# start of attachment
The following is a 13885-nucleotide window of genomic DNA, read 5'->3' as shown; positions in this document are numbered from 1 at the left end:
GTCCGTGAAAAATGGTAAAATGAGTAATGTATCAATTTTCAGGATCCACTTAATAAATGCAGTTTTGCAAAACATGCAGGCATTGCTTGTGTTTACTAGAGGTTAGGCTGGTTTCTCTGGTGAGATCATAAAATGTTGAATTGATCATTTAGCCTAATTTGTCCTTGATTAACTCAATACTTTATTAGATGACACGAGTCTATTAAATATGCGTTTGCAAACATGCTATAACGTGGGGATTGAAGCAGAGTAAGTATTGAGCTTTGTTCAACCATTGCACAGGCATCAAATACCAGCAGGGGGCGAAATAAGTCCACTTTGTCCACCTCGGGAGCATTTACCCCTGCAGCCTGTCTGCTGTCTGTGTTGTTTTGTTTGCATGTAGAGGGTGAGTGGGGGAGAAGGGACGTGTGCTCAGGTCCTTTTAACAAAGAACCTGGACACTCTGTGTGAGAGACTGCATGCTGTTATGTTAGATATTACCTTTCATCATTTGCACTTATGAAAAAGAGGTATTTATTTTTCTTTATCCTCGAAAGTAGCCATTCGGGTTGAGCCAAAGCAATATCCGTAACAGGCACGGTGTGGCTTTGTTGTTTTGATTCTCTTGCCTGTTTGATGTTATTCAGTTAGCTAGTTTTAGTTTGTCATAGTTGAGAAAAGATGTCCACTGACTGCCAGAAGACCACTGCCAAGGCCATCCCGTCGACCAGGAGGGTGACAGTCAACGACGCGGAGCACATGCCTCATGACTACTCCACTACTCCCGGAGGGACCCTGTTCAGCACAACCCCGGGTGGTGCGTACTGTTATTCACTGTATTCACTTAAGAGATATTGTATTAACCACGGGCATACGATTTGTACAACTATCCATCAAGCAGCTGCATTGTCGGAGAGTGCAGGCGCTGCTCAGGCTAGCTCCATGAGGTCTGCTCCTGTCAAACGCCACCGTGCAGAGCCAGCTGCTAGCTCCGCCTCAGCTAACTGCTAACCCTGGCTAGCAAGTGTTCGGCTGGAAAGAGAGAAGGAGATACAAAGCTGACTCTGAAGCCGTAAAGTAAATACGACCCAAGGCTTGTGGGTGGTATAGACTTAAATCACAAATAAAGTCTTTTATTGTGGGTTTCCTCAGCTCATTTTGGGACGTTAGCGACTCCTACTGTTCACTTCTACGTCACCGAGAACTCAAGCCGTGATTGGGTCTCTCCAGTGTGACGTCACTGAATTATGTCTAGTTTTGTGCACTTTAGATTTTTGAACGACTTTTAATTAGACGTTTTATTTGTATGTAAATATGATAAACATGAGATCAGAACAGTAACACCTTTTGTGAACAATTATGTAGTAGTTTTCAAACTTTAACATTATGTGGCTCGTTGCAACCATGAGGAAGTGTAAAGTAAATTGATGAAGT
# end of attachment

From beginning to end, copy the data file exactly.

The following is a 13885-nucleotide window of genomic DNA, read 5'->3' as shown; positions in this document are numbered from 1 at the left end:
GTCCGTGAAAAATGGTAAAATGAGTAATGTATCAATTTTCAGGATCCACTTAATAAATGCAGTTTTGCAAAACATGCAGGCATTGCTTGTGTTTACTAGAGGTTAGGCTGGTTTCTCTGGTGAGATCATAAAATGTTGAATTGATCATTTAGCCTAATTTGTCCTTGATTAACTCAATACTTTATTAGATGACACGAGTCTATTAAATATGCGTTTGCAAACATGCTATAACGTGGGGATTGAAGCAGAGTAAGTATTGAGCTTTGTTCAACCATTGCACAGGCATCAAATACCAGCAGGGGGCGAAATAAGTCCACTTTGTCCACCTCGGGAGCATTTACCCCTGCAGCCTGTCTGCTGTCTGTGTTGTTTTGTTTGCATGTAGAGGGTGAGTGGGGGAGAAGGGACGTGTGCTCAGGTCCTTTTAACAAAGAACCTGGACACTCTGTGTGAGAGACTGCATGCTGTTATGTTAGATATTACCTTTCATCATTTGCACTTATGAAAAAGAGGTATTTATTTTTCTTTATCCTCGAAAGTAGCCATTCGGGTTGAGCCAAAGCAATATCCGTAACAGGCACGGTGTGGCTTTGTTGTTTTGATTCTCTTGCCTGTTTGATGTTATTCAGTTAGCTAGTTTTAGTTTGTCATAGTTGAGAAAAGATGTCCACTGACTGCCAGAAGACCACTGCCAAGGCCATCCCGTCGACCAGGAGGGTGACAGTCAACGACGCGGAGCACATGCCTCATGACTACTCCACTACTCCCGGAGGGACCCTGTTCAGCACAACCCCGGGTGGTGCGTACTGTTATTCACTGTATTCACTTAAGAGATATTGTATTAACCACGGGCATACGATTTGTACAACTATCCATCAAGCAGCTGCATTGTCGGAGAGTGCAGGCGCTGCTCAGGCTAGCTCCATGAGGTCTGCTCCTGTCAAACGCCACCGTGCAGAGCCAGCTGCTAGCTCCGCCTCAGCTAACTGCTAACCCTGGCTAGCAAGTGTTCGGCTGGAAAGAGAGAAGGAGATACAAAGCTGACTCTGAAGCCGTAAAGTAAATACGACCCAAGGCTTGTGGGTGGTATAGACTTAAATCACAAATAAAGTCTTTTATTGTGGGTTTCCTCAGCTCATTTTGGGACGTTAGCGACTCCTACTGTTCACTTCTACGTCACCGAGAACTCAAGCCGTGATTGGGTCTCTCCAGTGTGACGTCACTGAATTATGTCTAGTTTTGTGCACTTTAGATTTTTGAACGACTTTTAATTAGACGTTTTATTTGTATGTAAATATGATAAACATGAGATCAGAACAGTAACACCTTTTGTGAACAATTATGTAGTAGTTTTCAAACTTTAACATTATGTGGCTCGTTGCAACCATGAGGAAGTGTAAAGTAAATTGATGAAGT